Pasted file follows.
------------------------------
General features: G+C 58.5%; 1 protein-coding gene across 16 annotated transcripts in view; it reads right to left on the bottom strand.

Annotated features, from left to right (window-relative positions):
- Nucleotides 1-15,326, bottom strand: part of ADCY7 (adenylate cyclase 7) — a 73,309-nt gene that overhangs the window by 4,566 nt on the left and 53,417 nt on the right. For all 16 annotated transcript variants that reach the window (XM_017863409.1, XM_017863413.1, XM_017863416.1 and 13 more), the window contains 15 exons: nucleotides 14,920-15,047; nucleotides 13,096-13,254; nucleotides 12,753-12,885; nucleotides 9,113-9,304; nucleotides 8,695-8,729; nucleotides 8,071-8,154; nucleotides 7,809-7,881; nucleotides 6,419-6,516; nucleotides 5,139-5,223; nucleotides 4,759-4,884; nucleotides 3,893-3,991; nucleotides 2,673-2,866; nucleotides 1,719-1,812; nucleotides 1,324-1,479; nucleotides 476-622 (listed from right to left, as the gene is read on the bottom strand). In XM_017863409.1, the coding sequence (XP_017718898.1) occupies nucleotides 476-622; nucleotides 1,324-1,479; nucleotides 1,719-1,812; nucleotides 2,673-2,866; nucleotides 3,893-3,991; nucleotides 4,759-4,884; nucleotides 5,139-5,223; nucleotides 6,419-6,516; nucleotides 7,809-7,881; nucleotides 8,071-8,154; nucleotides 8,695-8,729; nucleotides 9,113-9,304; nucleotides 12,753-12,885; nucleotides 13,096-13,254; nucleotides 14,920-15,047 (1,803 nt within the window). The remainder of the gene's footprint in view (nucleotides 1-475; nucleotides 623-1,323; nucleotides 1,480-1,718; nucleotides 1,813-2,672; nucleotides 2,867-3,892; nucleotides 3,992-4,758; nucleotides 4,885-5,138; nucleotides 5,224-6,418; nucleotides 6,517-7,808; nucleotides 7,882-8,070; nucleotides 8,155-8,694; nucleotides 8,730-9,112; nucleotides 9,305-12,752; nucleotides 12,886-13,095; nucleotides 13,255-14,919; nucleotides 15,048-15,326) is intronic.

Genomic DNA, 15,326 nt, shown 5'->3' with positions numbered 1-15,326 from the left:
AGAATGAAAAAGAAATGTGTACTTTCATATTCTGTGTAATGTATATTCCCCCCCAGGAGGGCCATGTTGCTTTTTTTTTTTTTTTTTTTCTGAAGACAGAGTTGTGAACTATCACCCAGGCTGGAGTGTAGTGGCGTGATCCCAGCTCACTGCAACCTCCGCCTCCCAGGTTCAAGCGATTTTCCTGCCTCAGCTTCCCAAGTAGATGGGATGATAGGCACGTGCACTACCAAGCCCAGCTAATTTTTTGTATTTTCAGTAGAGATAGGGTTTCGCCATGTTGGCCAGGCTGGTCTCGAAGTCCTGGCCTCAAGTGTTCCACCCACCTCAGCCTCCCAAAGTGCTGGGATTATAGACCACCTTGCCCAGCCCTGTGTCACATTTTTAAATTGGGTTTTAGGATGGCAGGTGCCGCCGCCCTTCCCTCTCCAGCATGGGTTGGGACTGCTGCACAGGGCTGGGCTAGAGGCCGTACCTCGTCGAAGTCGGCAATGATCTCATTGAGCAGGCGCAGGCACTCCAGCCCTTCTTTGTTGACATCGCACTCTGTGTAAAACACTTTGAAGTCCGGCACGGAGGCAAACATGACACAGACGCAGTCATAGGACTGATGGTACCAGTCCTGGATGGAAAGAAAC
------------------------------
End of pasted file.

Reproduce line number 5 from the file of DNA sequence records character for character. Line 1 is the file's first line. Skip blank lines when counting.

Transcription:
AGAATGAAAAAGAAATGTGTACTTTCATATTCTGTGTAATGTATATTCCCCCCCAGGAGGGCCATGTTGCTTTTTTTTTTTTTTTTTTTCTGAAGACAGAGTTGTGAACTATCACCCAGGCTGGAGTGTAGTGGCGTGATCCCAGCTCACTGCAACCTCCGCCTCCCAGGTTCAAGCGATTTTCCTGCCTCAGCTTCCCAAGTAGATGGGATGATAGGCACGTGCACTACCAAGCCCAGCTAATTTTTTGTATTTTCAGTAGAGATAGGGTTTCGCCATGTTGGCCAGGCTGGTCTCGAAGTCCTGGCCTCAAGTGTTCCACCCACCTCAGCCTCCCAAAGTGCTGGGATTATAGACCACCTTGCCCAGCCCTGTGTCACATTTTTAAATTGGGTTTTAGGATGGCAGGTGCCGCCGCCCTTCCCTCTCCAGCATGGGTTGGGACTGCTGCACAGGGCTGGGCTAGAGGCCGTACCTCGTCGAAGTCGGCAATGATCTCATTGAGCAGGCGCAGGCACTCCAGCCCTTCTTTGTTGACATCGCACTCTGTGTAAAACACTTTGAAGTCCGGCACGGAGGCAAACATGACACAGACGCAGTCATAGGACTGATGGTACCAGTCCTGGATGGAAAGAAAC